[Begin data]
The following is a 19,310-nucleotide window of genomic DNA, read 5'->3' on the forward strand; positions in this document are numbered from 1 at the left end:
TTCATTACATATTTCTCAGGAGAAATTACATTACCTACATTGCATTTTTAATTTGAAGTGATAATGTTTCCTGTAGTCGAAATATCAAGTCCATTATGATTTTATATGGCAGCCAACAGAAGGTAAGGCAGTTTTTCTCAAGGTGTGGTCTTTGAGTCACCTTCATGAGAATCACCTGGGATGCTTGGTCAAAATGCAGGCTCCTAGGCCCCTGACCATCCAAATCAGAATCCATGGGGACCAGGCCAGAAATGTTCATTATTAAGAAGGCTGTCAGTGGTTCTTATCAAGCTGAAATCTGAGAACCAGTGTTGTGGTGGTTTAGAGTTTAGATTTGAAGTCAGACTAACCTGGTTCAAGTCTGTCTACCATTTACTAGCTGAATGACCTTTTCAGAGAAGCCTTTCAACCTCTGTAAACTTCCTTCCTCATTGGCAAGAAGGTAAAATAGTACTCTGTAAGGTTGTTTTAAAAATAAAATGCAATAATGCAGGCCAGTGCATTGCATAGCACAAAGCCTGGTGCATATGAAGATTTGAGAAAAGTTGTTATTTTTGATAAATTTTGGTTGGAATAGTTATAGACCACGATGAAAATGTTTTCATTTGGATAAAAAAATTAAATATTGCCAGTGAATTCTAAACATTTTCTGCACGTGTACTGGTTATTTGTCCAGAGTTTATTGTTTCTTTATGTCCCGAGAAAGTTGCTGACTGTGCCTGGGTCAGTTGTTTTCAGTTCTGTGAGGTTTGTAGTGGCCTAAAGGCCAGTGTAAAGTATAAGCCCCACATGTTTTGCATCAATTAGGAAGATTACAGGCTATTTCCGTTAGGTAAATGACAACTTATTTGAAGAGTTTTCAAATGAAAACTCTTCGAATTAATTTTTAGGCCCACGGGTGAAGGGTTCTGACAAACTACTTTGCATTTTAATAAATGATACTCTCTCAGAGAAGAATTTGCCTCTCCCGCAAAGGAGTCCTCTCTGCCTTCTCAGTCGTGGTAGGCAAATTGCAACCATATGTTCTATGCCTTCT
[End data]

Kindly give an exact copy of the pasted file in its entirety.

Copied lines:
The following is a 19,310-nucleotide window of genomic DNA, read 5'->3' on the forward strand; positions in this document are numbered from 1 at the left end:
TTCATTACATATTTCTCAGGAGAAATTACATTACCTACATTGCATTTTTAATTTGAAGTGATAATGTTTCCTGTAGTCGAAATATCAAGTCCATTATGATTTTATATGGCAGCCAACAGAAGGTAAGGCAGTTTTTCTCAAGGTGTGGTCTTTGAGTCACCTTCATGAGAATCACCTGGGATGCTTGGTCAAAATGCAGGCTCCTAGGCCCCTGACCATCCAAATCAGAATCCATGGGGACCAGGCCAGAAATGTTCATTATTAAGAAGGCTGTCAGTGGTTCTTATCAAGCTGAAATCTGAGAACCAGTGTTGTGGTGGTTTAGAGTTTAGATTTGAAGTCAGACTAACCTGGTTCAAGTCTGTCTACCATTTACTAGCTGAATGACCTTTTCAGAGAAGCCTTTCAACCTCTGTAAACTTCCTTCCTCATTGGCAAGAAGGTAAAATAGTACTCTGTAAGGTTGTTTTAAAAATAAAATGCAATAATGCAGGCCAGTGCATTGCATAGCACAAAGCCTGGTGCATATGAAGATTTGAGAAAAGTTGTTATTTTTGATAAATTTTGGTTGGAATAGTTATAGACCACGATGAAAATGTTTTCATTTGGATAAAAAAATTAAATATTGCCAGTGAATTCTAAACATTTTCTGCACGTGTACTGGTTATTTGTCCAGAGTTTATTGTTTCTTTATGTCCCGAGAAAGTTGCTGACTGTGCCTGGGTCAGTTGTTTTCAGTTCTGTGAGGTTTGTAGTGGCCTAAAGGCCAGTGTAAAGTATAAGCCCCACATGTTTTGCATCAATTAGGAAGATTACAGGCTATTTCCGTTAGGTAAATGACAACTTATTTGAAGAGTTTTCAAATGAAAACTCTTCGAATTAATTTTTAGGCCCACGGGTGAAGGGTTCTGACAAACTACTTTGCATTTTAATAAATGATACTCTCTCAGAGAAGAATTTGCCTCTCCCGCAAAGGAGTCCTCTCTGCCTTCTCAGTCGTGGTAGGCAAATTGCAACCATATGTTCTATGCCTTCT